Military Night Vision Devices

Manufacturers of military night vision devices, as well as thermal and infrared systems for surveillance, target acquisition, and search and rescue
Overview Military Night Vision Devices
By Mike Ball Last updated: July 12th, 2023

Military forces, including infantry soldiers, vehicle crews and special forces operators, often require devices that will allow them to see at night or under poorly lit conditions. These devices will aid in the successful execution of missions such as surveillance, target acquisition, patrolling, navigating, and search and rescue.

Night vision systems are based around two different technologies:

Image Intensification

Image intensification, which is the most common technology in devices referred to as “night vision”, captures ambient levels of light from sources such as stars or the moon. The photons from this light strike a plate inside the image intensifier known as a photocathode. The photocathode releases electrons in response to this, and these electrons are multiplied and used to create an image with the same pattern as the original photons that is visible to the human eye.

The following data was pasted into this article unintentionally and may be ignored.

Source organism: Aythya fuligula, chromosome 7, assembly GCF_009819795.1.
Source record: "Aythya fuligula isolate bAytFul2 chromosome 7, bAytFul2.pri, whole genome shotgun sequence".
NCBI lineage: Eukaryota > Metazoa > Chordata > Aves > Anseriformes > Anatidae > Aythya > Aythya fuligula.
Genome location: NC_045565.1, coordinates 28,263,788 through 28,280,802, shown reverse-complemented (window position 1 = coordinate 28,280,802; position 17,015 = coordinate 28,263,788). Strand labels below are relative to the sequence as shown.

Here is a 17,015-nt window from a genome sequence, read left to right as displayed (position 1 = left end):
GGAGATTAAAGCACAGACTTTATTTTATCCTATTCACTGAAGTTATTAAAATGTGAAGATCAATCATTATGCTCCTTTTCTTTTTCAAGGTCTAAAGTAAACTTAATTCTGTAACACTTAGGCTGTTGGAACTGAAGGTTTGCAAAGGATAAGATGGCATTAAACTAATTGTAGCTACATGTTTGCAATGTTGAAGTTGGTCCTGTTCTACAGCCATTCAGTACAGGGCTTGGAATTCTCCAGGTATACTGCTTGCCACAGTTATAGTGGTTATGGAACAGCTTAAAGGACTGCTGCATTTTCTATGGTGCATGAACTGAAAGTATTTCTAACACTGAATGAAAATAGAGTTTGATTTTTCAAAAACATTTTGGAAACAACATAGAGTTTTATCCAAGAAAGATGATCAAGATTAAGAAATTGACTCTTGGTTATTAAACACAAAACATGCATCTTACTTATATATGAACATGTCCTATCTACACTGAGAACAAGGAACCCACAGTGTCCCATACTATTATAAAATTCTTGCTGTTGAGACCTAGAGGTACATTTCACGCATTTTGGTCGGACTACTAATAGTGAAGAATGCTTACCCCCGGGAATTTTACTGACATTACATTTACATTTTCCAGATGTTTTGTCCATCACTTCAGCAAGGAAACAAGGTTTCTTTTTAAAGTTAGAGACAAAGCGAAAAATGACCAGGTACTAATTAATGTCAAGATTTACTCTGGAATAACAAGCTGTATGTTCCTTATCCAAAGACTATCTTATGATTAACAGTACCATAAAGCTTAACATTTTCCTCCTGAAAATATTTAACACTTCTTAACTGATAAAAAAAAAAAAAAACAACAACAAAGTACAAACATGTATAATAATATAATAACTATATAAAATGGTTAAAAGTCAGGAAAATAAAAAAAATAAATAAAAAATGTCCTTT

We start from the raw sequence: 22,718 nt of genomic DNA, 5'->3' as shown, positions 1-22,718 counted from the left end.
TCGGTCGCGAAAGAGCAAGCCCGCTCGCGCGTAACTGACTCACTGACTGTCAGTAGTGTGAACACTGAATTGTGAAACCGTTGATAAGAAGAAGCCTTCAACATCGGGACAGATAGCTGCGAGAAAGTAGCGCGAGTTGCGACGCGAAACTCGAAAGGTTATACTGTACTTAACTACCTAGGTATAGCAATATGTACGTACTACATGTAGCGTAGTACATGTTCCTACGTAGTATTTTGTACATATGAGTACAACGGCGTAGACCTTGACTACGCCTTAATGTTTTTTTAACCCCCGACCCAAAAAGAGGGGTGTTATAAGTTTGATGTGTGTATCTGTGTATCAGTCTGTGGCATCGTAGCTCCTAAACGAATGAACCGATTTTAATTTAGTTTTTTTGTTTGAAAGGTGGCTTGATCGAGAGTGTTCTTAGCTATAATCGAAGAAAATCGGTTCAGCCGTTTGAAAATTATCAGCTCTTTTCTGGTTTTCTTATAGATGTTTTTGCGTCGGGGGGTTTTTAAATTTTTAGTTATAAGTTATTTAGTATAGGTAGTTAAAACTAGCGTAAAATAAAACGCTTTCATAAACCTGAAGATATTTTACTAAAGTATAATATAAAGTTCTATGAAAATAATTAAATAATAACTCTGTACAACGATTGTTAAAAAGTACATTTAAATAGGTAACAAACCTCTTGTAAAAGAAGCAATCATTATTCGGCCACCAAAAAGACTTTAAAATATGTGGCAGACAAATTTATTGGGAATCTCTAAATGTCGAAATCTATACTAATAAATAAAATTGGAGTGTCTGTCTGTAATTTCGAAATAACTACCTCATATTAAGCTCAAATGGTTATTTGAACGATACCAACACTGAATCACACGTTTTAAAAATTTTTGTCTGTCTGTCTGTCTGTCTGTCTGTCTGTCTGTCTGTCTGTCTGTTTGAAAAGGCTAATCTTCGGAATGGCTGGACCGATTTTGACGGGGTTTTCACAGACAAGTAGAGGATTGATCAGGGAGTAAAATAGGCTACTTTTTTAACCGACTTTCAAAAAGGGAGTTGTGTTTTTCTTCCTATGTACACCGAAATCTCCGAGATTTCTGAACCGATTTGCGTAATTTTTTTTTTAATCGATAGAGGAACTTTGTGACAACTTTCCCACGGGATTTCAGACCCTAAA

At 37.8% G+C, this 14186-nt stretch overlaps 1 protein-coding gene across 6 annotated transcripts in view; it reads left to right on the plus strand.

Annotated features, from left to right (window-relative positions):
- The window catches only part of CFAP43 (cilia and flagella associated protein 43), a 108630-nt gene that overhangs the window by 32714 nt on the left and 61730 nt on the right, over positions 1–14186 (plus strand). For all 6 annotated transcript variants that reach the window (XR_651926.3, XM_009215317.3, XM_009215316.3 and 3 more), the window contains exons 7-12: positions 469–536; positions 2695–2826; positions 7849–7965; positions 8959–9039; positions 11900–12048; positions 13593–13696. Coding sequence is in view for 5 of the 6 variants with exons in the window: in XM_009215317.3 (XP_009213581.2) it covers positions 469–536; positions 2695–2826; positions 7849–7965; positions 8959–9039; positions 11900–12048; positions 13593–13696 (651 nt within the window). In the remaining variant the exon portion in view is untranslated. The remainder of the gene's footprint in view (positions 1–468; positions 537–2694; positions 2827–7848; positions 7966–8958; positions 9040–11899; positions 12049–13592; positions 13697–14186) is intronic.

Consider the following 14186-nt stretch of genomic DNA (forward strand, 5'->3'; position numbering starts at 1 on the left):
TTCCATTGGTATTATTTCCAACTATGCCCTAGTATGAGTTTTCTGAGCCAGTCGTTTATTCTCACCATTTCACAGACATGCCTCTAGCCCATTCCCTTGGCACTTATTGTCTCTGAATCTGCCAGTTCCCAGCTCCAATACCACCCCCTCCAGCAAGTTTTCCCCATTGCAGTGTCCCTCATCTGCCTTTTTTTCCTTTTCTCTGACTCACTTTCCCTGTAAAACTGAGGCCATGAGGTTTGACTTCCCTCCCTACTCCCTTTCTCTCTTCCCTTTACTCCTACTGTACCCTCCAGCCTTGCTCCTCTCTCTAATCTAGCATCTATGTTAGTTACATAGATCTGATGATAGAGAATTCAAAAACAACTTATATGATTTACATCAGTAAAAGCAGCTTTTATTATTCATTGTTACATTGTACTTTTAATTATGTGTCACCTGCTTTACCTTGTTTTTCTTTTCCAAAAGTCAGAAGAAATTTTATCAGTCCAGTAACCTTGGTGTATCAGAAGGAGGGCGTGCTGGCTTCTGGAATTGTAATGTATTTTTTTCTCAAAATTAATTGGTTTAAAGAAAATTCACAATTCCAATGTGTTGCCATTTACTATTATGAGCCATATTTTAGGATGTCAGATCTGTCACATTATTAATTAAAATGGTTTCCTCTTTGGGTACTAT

Image intensifier-based night vision devices can be categorized into a number of generations, from 0 to 4, based on the technology used. Most devices currently in use for military applications are either Generation 3 or Generation 4.

Thermal Imaging

Thermal imaging-based night vision devices pick up thermal-infrared radiation, which is related to temperature, emitted by objects. The temperature information received by the detector is translated into electrical signals, which are then used to create a color-coded output image that varies according to the intensity of the infrared radiation. Thermal imaging is particularly useful for locating humans as well as equipment that has been recently used such as vehicles and weapons systems. It can also see through smoke and haze, unlike image intensification devices.

Fusion Night Vision Systems

Some fusion night vision systems utilize both image intensification and thermal imaging to harness the advantages of both. These systems tend to be heavier and draw more power than devices that use only one technology.

Night vision capabilities may be found in a variety of devices, including night vision goggles, binoculars, monoculars, cameras and weapon sights.